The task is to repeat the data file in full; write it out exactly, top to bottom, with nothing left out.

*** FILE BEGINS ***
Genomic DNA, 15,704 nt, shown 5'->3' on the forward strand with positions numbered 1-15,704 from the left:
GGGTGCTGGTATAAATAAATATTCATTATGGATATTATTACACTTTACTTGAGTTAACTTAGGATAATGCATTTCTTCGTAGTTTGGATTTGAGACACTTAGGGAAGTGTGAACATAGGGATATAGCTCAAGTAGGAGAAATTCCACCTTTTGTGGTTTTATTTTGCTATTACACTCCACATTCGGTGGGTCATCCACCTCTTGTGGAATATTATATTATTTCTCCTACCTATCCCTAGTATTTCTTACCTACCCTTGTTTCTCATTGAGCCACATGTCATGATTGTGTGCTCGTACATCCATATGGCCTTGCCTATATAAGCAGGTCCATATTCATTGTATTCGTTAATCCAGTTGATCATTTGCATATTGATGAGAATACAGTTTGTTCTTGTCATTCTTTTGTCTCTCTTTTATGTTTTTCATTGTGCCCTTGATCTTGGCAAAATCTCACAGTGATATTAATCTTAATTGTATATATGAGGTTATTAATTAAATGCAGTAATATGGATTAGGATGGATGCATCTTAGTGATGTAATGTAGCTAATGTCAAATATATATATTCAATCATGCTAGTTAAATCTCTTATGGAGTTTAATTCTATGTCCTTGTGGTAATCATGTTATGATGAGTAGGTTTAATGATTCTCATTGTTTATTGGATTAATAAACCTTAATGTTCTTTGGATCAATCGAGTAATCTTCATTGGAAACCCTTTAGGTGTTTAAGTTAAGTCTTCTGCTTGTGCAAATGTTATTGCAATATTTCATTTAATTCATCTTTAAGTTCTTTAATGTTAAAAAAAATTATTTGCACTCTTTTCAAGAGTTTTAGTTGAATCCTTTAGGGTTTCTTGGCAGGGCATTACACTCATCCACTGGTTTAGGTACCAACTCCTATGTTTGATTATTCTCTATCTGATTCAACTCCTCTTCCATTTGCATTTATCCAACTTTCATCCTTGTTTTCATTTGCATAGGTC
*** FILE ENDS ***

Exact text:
Genomic DNA, 15,704 nt, shown 5'->3' on the forward strand with positions numbered 1-15,704 from the left:
GGGTGCTGGTATAAATAAATATTCATTATGGATATTATTACACTTTACTTGAGTTAACTTAGGATAATGCATTTCTTCGTAGTTTGGATTTGAGACACTTAGGGAAGTGTGAACATAGGGATATAGCTCAAGTAGGAGAAATTCCACCTTTTGTGGTTTTATTTTGCTATTACACTCCACATTCGGTGGGTCATCCACCTCTTGTGGAATATTATATTATTTCTCCTACCTATCCCTAGTATTTCTTACCTACCCTTGTTTCTCATTGAGCCACATGTCATGATTGTGTGCTCGTACATCCATATGGCCTTGCCTATATAAGCAGGTCCATATTCATTGTATTCGTTAATCCAGTTGATCATTTGCATATTGATGAGAATACAGTTTGTTCTTGTCATTCTTTTGTCTCTCTTTTATGTTTTTCATTGTGCCCTTGATCTTGGCAAAATCTCACAGTGATATTAATCTTAATTGTATATATGAGGTTATTAATTAAATGCAGTAATATGGATTAGGATGGATGCATCTTAGTGATGTAATGTAGCTAATGTCAAATATATATATTCAATCATGCTAGTTAAATCTCTTATGGAGTTTAATTCTATGTCCTTGTGGTAATCATGTTATGATGAGTAGGTTTAATGATTCTCATTGTTTATTGGATTAATAAACCTTAATGTTCTTTGGATCAATCGAGTAATCTTCATTGGAAACCCTTTAGGTGTTTAAGTTAAGTCTTCTGCTTGTGCAAATGTTATTGCAATATTTCATTTAATTCATCTTTAAGTTCTTTAATGTTAAAAAAAATTATTTGCACTCTTTTCAAGAGTTTTAGTTGAATCCTTTAGGGTTTCTTGGCAGGGCATTACACTCATCCACTGGTTTAGGTACCAACTCCTATGTTTGATTATTCTCTATCTGATTCAACTCCTCTTCCATTTGCATTTATCCAACTTTCATCCTTGTTTTCATTTGCATAGGTC